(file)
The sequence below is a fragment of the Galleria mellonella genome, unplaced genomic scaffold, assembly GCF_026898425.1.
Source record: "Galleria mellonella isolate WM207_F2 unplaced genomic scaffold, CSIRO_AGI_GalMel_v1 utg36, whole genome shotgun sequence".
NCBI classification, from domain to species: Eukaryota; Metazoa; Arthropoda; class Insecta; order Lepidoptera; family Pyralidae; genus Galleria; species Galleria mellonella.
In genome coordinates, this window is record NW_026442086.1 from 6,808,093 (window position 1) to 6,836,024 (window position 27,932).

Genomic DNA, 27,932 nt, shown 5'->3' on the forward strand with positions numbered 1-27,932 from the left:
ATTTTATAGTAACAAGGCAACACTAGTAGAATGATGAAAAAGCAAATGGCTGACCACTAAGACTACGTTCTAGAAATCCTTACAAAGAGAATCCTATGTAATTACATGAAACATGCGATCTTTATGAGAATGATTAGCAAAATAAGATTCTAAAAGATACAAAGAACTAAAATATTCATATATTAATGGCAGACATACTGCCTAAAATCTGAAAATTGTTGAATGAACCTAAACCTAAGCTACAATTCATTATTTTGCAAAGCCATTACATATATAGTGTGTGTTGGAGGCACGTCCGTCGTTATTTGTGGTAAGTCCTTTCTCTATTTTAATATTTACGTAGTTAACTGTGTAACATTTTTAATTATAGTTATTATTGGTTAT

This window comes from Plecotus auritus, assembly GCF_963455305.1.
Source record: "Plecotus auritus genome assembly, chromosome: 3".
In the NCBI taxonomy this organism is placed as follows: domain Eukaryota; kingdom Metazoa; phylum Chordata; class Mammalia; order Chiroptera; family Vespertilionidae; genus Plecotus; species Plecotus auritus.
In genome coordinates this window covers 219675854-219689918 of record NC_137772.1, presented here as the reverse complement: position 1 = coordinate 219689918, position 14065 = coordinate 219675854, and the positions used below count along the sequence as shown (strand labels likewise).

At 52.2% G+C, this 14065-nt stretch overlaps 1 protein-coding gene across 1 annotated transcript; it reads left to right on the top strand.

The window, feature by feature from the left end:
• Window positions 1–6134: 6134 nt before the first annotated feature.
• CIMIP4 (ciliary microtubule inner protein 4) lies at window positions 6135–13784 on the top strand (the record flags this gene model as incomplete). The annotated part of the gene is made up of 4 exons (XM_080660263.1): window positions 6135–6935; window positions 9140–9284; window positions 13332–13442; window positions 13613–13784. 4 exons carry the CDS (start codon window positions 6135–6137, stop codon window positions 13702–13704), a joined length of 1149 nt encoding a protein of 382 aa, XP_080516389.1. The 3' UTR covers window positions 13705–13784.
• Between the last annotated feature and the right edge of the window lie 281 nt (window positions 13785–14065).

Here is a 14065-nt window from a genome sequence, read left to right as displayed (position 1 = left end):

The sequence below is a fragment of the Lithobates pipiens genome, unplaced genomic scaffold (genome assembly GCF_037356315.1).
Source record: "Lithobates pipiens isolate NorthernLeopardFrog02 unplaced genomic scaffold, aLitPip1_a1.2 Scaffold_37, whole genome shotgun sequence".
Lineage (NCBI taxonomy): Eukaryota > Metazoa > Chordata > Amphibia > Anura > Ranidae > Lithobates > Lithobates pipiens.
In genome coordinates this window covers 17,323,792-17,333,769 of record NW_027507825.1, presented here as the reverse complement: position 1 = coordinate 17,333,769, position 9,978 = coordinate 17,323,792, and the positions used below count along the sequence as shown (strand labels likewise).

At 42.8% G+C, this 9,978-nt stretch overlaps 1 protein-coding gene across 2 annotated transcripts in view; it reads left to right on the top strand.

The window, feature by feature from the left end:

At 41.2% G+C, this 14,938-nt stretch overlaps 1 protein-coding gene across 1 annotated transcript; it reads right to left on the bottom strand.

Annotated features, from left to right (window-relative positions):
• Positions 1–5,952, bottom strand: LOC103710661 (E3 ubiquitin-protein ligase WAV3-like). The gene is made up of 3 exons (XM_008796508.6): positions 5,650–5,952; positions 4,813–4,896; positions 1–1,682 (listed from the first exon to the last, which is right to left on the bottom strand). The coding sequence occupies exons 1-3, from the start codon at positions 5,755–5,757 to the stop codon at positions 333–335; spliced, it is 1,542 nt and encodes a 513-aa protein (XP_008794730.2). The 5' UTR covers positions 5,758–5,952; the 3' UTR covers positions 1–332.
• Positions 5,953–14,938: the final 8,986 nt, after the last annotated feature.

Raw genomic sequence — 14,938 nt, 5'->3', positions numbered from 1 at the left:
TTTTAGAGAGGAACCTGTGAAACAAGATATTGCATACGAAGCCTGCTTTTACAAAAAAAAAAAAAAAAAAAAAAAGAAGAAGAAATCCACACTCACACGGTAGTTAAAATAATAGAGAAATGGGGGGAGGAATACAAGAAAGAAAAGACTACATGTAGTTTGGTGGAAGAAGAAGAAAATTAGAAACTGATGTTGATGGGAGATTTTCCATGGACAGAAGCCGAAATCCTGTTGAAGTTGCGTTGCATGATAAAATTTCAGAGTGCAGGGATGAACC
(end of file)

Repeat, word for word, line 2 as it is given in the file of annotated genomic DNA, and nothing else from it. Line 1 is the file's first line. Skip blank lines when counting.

Source record: "Galleria mellonella isolate WM207_F2 unplaced genomic scaffold, CSIRO_AGI_GalMel_v1 utg36, whole genome shotgun sequence".